It appears a move is in my future. I’ve reached the top of the Section 8 Housing Choice Voucher list in my county and this time it’s portable: I can live anywhere in the United States I wish. I’ve been very very good at following the rules and now I can be rewarded. I don’t have to live in low-income housing, or a senior ghetto, or stay at what society views as the bottom of the pond.
So, I find myself going through my things. I’ve learned to live on and with so little, everything seems rather extraneous; over-the-top. Things I used to believe defined me — diaries, manuscripts, pictures, poetry; even clothes, favorite books, and decorative items — I’ve learned do not. This lesson was brought home to me last year during the fires that raged through Oregon, when we were on high evacuation status. When it came right down to it, I knew I could leave all those defining “things” behind, these records of the stories about myself.
As it happened, I did not have to evacuate. Increasing accessibility issues opened the door to living in a new place, and here I am — still surrounded by boxes and shelves of my life story. With all those cobwebs of memory and intertwining ties that bind, these relics of my past have been up to now the most difficult to sort through. That is why they’ve accompanied me back and forth across the Atlantic, and have lived in other people’s basements and garages and scattered storage units in several states. I felt they defined me. I needed them to prove to myself and others that I’ve had a life. Really, I have!
What I realized with a shock today is that what I’m required to keep if I’m to live in the United States and its unreal reality has absolutely zero to do with who I am: bank records, medical receipts, driver’s license, passport, five years’ rental history, birth certificate, Social Security card. And, most shocking of all to me, my credit record. How on earth did a credit score become a defining-one-as-a-good-human benchmark? Really, think about it!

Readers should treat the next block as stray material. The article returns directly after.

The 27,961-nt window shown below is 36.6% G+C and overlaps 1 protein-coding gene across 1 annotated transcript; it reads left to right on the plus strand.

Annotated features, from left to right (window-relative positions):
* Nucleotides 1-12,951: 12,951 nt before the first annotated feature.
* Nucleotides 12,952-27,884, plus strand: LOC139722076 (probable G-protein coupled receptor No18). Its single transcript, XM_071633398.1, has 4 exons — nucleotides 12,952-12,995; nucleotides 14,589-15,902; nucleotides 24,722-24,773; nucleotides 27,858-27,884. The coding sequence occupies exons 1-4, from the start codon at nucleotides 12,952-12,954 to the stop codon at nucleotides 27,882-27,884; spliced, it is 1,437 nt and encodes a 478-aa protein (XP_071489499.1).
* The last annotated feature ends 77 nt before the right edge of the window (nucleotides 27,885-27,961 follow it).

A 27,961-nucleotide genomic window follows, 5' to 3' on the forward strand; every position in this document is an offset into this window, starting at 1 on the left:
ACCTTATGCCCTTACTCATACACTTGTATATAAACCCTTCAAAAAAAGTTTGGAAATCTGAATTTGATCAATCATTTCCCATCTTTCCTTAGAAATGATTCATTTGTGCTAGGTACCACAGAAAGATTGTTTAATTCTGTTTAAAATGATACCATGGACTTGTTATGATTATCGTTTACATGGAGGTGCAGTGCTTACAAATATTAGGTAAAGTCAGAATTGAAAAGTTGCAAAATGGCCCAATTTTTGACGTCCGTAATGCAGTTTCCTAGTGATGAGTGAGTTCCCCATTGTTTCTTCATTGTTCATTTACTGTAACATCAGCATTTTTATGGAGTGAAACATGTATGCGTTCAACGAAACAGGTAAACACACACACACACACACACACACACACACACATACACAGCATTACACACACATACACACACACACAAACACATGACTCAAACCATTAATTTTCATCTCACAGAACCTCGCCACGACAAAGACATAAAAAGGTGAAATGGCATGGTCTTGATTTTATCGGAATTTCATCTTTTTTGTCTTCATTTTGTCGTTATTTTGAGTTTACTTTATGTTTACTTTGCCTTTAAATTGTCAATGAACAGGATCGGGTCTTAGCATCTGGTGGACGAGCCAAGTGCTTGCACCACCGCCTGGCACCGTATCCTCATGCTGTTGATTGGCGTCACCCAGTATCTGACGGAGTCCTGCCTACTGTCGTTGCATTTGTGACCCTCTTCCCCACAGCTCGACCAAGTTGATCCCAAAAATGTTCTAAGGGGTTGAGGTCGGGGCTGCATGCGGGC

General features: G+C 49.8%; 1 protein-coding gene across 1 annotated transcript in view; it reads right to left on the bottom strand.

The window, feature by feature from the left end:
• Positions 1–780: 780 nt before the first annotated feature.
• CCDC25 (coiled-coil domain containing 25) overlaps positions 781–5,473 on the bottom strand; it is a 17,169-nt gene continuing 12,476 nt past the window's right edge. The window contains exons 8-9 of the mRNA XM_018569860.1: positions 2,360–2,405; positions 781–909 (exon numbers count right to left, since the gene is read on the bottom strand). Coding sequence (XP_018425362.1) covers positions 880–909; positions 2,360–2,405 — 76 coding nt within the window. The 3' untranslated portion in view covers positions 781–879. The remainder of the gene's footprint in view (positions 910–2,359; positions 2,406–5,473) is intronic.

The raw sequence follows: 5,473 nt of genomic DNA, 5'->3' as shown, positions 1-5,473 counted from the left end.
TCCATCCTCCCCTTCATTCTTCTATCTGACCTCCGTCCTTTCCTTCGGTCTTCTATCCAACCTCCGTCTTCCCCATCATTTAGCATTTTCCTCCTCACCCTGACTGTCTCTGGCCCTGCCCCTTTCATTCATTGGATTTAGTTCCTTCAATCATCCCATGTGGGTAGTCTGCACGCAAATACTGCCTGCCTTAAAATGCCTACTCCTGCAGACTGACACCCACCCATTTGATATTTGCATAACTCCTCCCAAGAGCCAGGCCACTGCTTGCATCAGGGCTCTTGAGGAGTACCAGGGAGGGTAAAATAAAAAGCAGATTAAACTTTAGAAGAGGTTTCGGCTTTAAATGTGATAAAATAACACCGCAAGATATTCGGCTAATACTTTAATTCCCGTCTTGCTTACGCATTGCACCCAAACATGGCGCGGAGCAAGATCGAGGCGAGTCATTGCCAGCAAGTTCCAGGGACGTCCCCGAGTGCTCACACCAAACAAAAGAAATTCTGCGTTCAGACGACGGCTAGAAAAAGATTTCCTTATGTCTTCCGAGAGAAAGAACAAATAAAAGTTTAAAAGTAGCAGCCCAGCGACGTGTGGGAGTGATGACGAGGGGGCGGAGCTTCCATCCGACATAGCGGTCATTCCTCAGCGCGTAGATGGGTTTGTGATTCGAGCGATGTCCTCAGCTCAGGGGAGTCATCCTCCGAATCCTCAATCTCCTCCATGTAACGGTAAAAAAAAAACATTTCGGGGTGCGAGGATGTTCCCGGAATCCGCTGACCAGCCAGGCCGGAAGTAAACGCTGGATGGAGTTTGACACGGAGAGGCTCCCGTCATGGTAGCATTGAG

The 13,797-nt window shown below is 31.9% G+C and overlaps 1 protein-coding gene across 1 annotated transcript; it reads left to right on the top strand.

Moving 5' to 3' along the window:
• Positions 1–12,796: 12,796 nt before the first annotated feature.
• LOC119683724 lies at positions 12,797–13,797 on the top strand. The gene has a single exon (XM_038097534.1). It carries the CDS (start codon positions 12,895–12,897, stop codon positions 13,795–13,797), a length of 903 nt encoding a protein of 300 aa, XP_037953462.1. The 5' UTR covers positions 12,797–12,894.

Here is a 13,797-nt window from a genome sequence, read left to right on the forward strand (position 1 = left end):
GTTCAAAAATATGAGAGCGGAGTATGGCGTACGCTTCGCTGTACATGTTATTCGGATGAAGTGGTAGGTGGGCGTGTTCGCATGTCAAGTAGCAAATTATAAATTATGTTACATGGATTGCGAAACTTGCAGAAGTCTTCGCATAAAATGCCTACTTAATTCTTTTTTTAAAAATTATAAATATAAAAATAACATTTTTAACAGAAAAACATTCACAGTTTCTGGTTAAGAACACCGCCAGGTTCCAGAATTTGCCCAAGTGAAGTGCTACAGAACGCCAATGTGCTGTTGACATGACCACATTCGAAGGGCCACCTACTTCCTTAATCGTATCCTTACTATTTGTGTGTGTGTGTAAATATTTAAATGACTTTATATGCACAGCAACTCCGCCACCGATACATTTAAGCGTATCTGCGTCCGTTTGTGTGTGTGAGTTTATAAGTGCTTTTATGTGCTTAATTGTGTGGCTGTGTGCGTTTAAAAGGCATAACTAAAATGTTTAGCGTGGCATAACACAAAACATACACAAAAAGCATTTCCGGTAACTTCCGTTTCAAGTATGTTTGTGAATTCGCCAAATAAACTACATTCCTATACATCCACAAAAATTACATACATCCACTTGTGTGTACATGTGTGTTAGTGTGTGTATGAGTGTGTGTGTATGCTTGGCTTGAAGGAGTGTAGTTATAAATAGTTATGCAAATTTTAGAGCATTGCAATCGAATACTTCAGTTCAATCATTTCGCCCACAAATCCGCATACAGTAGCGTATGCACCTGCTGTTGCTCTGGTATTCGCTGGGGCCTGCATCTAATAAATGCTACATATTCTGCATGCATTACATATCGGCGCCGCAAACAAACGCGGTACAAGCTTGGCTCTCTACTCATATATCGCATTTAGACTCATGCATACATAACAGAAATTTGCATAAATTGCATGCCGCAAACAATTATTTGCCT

We are not our documents. We are not, despite our agonies over it and the constant checking of websites to “know where we stand,” our credit score. We are not our birth cert, or marriage cert, or divorce decree, or bank balance. We are not our Covid vaccine status, or passport, or criminal record, or record of church attendance. For one thing, identity theft (what a crazy idea! as if we can be stolen!) thrives on duplicating, stealing, and fabricating these various records. Indeed, if there were no records, what would they steal at all?
If I’m to exist in this current reality, though, I must keep all those things that most definitely do not define me, for there are still so many people who believe they do. It’s enough, for now, to know that these “records” are not who I am — really.